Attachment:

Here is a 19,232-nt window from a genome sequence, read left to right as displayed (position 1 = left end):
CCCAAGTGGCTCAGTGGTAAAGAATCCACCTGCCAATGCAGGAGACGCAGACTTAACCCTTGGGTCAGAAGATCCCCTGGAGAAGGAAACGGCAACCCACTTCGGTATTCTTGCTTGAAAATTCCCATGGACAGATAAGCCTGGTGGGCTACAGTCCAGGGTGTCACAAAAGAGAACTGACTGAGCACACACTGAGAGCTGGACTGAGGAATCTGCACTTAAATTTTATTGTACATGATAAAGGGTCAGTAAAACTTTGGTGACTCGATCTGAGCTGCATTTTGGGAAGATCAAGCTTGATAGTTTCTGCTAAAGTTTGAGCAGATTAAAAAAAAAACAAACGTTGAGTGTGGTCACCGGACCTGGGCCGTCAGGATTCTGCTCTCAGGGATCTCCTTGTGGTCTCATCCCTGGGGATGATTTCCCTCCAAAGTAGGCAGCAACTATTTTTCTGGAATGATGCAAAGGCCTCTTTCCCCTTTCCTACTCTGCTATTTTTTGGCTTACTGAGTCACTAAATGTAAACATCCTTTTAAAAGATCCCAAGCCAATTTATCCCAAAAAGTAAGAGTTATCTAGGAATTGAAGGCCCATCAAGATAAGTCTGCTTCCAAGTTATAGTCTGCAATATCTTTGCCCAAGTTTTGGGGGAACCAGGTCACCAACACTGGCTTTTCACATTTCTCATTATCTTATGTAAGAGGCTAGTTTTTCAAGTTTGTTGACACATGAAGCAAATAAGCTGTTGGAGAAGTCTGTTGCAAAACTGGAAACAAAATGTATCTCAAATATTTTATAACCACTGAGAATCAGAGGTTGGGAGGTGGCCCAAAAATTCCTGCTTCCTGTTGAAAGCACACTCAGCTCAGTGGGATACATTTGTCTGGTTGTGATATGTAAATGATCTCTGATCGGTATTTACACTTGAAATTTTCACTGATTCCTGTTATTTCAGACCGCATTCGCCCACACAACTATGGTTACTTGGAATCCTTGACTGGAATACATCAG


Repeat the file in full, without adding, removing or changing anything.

Here is a 19,232-nt window from a genome sequence, read left to right as displayed (position 1 = left end):
CCCAAGTGGCTCAGTGGTAAAGAATCCACCTGCCAATGCAGGAGACGCAGACTTAACCCTTGGGTCAGAAGATCCCCTGGAGAAGGAAACGGCAACCCACTTCGGTATTCTTGCTTGAAAATTCCCATGGACAGATAAGCCTGGTGGGCTACAGTCCAGGGTGTCACAAAAGAGAACTGACTGAGCACACACTGAGAGCTGGACTGAGGAATCTGCACTTAAATTTTATTGTACATGATAAAGGGTCAGTAAAACTTTGGTGACTCGATCTGAGCTGCATTTTGGGAAGATCAAGCTTGATAGTTTCTGCTAAAGTTTGAGCAGATTAAAAAAAAAACAAACGTTGAGTGTGGTCACCGGACCTGGGCCGTCAGGATTCTGCTCTCAGGGATCTCCTTGTGGTCTCATCCCTGGGGATGATTTCCCTCCAAAGTAGGCAGCAACTATTTTTCTGGAATGATGCAAAGGCCTCTTTCCCCTTTCCTACTCTGCTATTTTTTGGCTTACTGAGTCACTAAATGTAAACATCCTTTTAAAAGATCCCAAGCCAATTTATCCCAAAAAGTAAGAGTTATCTAGGAATTGAAGGCCCATCAAGATAAGTCTGCTTCCAAGTTATAGTCTGCAATATCTTTGCCCAAGTTTTGGGGGAACCAGGTCACCAACACTGGCTTTTCACATTTCTCATTATCTTATGTAAGAGGCTAGTTTTTCAAGTTTGTTGACACATGAAGCAAATAAGCTGTTGGAGAAGTCTGTTGCAAAACTGGAAACAAAATGTATCTCAAATATTTTATAACCACTGAGAATCAGAGGTTGGGAGGTGGCCCAAAAATTCCTGCTTCCTGTTGAAAGCACACTCAGCTCAGTGGGATACATTTGTCTGGTTGTGATATGTAAATGATCTCTGATCGGTATTTACACTTGAAATTTTCACTGATTCCTGTTATTTCAGACCGCATTCGCCCACACAACTATGGTTACTTGGAATCCTTGACTGGAATACATCAG